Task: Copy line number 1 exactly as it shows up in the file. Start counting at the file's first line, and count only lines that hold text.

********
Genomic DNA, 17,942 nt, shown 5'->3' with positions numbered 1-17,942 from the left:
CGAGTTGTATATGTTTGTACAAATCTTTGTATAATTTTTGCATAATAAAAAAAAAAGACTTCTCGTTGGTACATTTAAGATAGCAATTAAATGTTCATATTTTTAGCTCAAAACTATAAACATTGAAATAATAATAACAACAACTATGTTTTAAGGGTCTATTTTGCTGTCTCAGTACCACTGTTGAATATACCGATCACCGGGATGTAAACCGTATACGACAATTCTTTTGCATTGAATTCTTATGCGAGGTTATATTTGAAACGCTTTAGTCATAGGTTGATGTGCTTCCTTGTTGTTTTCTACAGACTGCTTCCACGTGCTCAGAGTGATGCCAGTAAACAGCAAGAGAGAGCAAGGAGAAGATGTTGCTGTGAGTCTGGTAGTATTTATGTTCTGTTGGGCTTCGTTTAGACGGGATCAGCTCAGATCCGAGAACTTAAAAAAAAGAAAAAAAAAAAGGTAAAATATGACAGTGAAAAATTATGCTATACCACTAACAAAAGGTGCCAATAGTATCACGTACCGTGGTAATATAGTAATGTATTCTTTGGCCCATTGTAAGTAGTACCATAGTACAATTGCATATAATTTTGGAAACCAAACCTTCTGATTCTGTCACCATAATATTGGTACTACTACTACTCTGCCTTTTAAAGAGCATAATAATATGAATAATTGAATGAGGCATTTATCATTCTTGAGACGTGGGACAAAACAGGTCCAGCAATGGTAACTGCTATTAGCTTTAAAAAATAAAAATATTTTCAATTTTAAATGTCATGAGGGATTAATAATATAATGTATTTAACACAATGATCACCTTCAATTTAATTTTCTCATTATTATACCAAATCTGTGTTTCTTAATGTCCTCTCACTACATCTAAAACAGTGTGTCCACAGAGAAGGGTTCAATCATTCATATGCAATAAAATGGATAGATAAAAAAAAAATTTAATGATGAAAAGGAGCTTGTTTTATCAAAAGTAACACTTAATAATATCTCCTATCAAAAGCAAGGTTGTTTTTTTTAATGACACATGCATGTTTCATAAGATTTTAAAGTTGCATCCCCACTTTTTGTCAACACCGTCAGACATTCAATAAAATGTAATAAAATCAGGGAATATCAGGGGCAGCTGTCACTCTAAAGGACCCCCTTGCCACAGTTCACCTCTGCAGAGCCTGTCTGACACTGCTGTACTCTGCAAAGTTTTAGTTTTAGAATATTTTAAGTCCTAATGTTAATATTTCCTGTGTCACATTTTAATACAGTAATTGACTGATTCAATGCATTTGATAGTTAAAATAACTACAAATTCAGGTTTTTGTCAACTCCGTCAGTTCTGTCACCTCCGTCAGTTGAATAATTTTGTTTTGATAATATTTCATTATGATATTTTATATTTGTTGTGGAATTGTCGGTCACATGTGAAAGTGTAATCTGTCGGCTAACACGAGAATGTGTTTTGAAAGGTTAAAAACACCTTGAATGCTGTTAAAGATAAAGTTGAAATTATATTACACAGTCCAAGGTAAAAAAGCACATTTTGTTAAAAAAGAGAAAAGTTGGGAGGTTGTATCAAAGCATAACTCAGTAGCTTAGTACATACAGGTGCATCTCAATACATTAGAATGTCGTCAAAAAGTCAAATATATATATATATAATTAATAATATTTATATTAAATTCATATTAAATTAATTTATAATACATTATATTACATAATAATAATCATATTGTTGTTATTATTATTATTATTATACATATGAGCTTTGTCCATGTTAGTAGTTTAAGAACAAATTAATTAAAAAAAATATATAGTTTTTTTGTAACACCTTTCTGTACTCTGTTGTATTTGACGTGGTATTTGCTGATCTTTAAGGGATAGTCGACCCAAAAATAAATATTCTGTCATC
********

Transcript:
Genomic DNA, 17,942 nt, shown 5'->3' with positions numbered 1-17,942 from the left: